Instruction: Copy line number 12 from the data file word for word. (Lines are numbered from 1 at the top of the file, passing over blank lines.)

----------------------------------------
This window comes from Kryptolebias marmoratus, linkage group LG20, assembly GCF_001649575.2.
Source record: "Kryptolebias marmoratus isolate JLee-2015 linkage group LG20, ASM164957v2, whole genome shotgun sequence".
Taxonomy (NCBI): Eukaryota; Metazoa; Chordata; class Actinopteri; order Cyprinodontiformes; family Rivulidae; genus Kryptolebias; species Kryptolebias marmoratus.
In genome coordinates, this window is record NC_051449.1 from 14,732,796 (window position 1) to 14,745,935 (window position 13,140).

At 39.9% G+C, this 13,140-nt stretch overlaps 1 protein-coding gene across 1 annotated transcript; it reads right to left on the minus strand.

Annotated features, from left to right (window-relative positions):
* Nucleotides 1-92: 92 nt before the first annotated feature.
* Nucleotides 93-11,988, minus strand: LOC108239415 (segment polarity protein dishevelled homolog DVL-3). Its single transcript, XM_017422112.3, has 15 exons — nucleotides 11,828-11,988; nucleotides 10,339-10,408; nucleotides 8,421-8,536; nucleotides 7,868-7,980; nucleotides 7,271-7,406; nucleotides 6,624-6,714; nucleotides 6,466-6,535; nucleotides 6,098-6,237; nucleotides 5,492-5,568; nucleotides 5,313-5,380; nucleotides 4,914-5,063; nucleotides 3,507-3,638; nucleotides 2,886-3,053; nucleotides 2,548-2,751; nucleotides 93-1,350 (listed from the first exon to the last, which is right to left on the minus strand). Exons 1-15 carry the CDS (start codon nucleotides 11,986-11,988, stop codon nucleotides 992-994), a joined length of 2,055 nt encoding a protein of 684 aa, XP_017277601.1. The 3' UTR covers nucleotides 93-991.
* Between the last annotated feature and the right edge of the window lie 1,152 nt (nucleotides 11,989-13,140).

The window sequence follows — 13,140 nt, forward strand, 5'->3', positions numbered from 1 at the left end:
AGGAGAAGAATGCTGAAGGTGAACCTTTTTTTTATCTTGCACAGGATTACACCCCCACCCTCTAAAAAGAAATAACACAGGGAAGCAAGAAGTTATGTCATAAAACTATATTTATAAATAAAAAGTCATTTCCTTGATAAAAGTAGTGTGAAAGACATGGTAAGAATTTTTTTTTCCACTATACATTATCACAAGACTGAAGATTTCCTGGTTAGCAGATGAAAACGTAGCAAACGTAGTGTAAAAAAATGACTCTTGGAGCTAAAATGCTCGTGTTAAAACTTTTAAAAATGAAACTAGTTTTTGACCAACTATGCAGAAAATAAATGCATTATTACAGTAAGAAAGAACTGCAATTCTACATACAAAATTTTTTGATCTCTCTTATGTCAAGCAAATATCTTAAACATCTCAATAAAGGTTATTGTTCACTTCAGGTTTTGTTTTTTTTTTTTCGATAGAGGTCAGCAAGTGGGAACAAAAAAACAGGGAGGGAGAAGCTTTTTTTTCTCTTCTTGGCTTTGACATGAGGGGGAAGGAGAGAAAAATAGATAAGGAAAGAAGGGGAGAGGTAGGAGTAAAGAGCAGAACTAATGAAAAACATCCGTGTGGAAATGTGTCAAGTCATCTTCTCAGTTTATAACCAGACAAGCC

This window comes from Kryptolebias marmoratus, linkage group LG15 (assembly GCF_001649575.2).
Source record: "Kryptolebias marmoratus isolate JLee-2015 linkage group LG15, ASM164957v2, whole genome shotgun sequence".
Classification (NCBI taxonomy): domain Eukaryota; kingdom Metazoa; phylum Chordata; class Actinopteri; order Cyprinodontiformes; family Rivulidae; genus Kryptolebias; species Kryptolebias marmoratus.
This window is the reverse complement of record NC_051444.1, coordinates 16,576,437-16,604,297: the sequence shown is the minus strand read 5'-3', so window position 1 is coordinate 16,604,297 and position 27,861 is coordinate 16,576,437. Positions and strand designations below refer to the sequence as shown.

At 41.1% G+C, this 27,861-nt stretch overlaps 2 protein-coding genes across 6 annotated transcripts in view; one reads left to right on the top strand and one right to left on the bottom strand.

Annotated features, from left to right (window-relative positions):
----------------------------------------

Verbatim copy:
This window comes from Kryptolebias marmoratus, linkage group LG15 (assembly GCF_001649575.2).